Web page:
Parental mental health and its impact on children and adolescents

John Cavanagh

John Cavanagh

UKCP psychotherapist UKCP systemic psychotherapist and mental health nurse (RMN) with experience in child and adolescent mental health and parental mental health.

‘Parental mental health’ is a broad term, and its meaning can vary depending on context. So, it’s vital to explore with clients what this term means to them, and not assume they’ll know what it means based on diagnosis.

I started my mental health nursing training (RMN) in 2004, and qualified as a family and systemic psychotherapist in 2012, predominately working within child and adolescent mental health services including inpatient and community services. These services are organised around the child or adolescent. However, part of the thinking and work within this specialism is looking at the mental health of the parent/caregiver.


A mental health diagnosis means different things to different people. So, health professionals must consider the language used to explore what the term ‘parental mental health’ means to that person and their family before thinking wider about the systems surrounding them, including school, work, society, and government.

Before their first family psychotherapy session, some parents/caregivers may have felt dismissed by other professionals, their family and society because of a mental health diagnosis. Dismissals are not always intentional but nevertheless may make the person feel that their experiences are being minimised, rejected and unvalidated. Examples are include hearing – but not listening – to the parent/caregiver’s mental health experience, making assumptions about what their diagnosis means (such as being depressed would have meant they have self-harmed), or attempts to problem-solve dismissively by encouraging them to take their medication, go for a walk or meditate. These are all useful strategies, but if presented in a poorly timed manner, the parent/caregiver may feel unheard or misunderstood and the practitioner will need to repair the damaged caused to the relationship.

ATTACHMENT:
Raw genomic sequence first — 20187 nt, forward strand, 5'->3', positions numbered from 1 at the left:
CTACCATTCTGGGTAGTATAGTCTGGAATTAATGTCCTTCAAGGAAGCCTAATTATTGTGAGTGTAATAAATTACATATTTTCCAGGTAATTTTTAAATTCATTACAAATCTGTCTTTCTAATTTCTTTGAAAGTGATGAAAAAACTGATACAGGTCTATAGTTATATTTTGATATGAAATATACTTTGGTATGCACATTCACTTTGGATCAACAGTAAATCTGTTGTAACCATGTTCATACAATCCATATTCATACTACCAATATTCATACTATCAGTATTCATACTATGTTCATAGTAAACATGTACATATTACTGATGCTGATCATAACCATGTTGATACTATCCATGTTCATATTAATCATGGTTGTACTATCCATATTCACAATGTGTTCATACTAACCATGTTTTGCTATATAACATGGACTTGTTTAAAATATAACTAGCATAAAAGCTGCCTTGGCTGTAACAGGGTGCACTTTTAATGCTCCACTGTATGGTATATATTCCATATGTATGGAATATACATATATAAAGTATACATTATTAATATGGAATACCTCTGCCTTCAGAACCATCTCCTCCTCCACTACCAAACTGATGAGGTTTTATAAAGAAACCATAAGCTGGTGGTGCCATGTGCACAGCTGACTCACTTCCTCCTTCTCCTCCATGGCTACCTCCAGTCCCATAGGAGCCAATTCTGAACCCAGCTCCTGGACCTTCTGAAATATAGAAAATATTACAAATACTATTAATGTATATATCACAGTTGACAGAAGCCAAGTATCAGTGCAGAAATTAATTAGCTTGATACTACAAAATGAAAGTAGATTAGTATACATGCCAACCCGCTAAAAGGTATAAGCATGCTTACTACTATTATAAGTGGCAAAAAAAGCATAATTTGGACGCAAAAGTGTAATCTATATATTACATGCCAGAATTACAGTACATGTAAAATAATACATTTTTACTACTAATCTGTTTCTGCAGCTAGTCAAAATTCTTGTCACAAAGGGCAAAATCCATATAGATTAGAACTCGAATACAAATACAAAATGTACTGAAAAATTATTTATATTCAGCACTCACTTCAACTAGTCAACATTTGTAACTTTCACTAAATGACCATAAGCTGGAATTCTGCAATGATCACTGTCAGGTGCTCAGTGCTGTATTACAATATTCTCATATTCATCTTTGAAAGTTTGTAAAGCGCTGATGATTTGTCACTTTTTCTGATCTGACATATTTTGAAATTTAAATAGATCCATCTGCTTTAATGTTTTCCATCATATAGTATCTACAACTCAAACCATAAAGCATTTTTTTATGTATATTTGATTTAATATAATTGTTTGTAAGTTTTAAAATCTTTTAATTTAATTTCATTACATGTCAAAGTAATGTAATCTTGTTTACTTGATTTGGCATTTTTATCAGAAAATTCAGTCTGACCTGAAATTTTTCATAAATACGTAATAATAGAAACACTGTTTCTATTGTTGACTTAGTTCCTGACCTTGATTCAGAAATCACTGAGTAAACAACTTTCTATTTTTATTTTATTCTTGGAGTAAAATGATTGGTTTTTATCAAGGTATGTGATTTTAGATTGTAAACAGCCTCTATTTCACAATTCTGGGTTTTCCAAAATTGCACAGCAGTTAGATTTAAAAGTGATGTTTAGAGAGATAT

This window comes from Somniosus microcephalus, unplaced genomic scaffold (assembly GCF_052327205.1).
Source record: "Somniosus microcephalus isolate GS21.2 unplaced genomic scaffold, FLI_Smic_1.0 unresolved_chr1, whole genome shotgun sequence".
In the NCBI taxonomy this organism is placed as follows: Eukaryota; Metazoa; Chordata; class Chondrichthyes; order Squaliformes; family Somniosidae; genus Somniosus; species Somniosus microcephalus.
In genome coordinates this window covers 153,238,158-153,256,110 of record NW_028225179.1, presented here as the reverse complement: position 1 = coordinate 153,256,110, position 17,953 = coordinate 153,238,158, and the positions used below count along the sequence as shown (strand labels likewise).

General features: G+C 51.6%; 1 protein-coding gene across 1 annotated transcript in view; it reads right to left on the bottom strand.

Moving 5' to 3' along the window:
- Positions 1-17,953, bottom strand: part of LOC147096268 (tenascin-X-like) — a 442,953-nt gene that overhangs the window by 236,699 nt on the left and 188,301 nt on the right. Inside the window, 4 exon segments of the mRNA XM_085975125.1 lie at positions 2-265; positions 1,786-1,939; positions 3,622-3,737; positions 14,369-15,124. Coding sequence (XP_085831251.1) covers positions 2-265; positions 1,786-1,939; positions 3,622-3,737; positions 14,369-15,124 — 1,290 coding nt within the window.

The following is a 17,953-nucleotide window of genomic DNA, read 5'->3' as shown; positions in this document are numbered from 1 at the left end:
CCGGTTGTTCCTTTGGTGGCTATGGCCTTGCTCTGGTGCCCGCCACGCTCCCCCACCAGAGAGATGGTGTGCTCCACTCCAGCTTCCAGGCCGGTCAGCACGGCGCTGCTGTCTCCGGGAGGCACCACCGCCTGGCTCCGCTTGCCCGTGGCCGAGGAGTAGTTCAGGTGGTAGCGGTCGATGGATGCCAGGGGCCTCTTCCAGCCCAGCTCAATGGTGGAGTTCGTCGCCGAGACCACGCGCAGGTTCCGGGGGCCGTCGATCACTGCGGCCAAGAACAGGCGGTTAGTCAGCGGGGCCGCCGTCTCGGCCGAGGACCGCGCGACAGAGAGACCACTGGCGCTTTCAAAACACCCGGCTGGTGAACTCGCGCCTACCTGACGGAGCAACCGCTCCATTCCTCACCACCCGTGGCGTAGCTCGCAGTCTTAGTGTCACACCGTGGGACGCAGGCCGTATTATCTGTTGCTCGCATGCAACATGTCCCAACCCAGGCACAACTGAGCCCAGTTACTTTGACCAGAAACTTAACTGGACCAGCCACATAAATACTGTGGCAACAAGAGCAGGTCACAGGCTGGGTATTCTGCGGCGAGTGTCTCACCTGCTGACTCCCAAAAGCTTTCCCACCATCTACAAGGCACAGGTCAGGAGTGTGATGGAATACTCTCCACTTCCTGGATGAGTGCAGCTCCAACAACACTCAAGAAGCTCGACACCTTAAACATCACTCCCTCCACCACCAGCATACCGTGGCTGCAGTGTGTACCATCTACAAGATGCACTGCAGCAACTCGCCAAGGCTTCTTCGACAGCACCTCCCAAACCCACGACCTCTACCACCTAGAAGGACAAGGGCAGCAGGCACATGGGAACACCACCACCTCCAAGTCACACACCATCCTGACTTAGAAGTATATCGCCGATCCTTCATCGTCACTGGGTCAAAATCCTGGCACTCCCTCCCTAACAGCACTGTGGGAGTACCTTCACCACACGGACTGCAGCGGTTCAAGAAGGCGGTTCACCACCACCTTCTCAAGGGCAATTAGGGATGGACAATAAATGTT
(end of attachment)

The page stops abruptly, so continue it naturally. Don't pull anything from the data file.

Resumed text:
Engagement and intervention

My experience is that parents/caregivers who have a mental health problem feel guilty and blamed. When working with families, recognising and exploring these feelings can be useful. Initially there is a possibility that boundaries aren’t adhered to or unclear, so miscommunication can occur. If the parent/caregiver’s view of their mental health diagnosis is negative, helping them to relabel or reframe it in a more positive way will likely have a positive impact on them, which will impact the relationship with their child or adolescent. The conversation can include the practitioner exploring ‘stories’ surrounding the mental health diagnosis. Some questions which may be useful are:

  • What do you want to tell me about your mental health?
  • How will I know or how will you let me know if I say something that doesn’t sound right to you when talking about your mental health?
  • How could your diagnosis affect you on a daily basis? How does it affect your family?
  • How do they notice when you are well? How do you notice when you start to become unwell? What does your family notice when they start worrying about you?

Depending on the diagnosis, if mental health issues have led to the parent/caregiver being absent, short tempered, sending mixed messages and/or not able to either tolerate distress or offer comfort, this can set a precedent for the child or adolescent to replicate in future relationships. Supporting parents/caregivers to practice communication skills, develop distress tolerance skills, and explore how they show care and comfort can help create a different relational story and possibly lead to more tolerant and meaningful conversations, including beliefs about mental health and relationships.


Risk and intervention

Depending on the context, you may also need to discuss risk. Does the parent/caregiver have thoughts or plans to harm themselves or others? The impact of alcohol and substance will also need to be taken into consideration. Some parents/caregivers discuss openly that they ‘self-medicate’ for relief from some of their mental health experiences by using alcohol or other substances.

You could start by asking ‘Do you know what I mean by a risk and safety plan?’ Your relationship and style of asking this question will influence how it is said and heard. By exploring these questions, you are starting a conversation about positive risk management and (hopefully) building a supportive relationship at the same time. Being supported, contained, and listened to can help build a non-judgemental and supportive therapeutic relationship, hopefully discussing potentially these uncomfortable topics.

Even with the increase in people discussing mental health and its coverage in the media, the stigma of a diagnosis remains present. Your curiosity regarding the impact of mental health on the person and the family is continuously assessed through the relationship you create with them to feel safe enough to explore what and how their needs can be supported.

This position of curiosity is what makes exploring these ideas with families so useful and enriching for all those involved.

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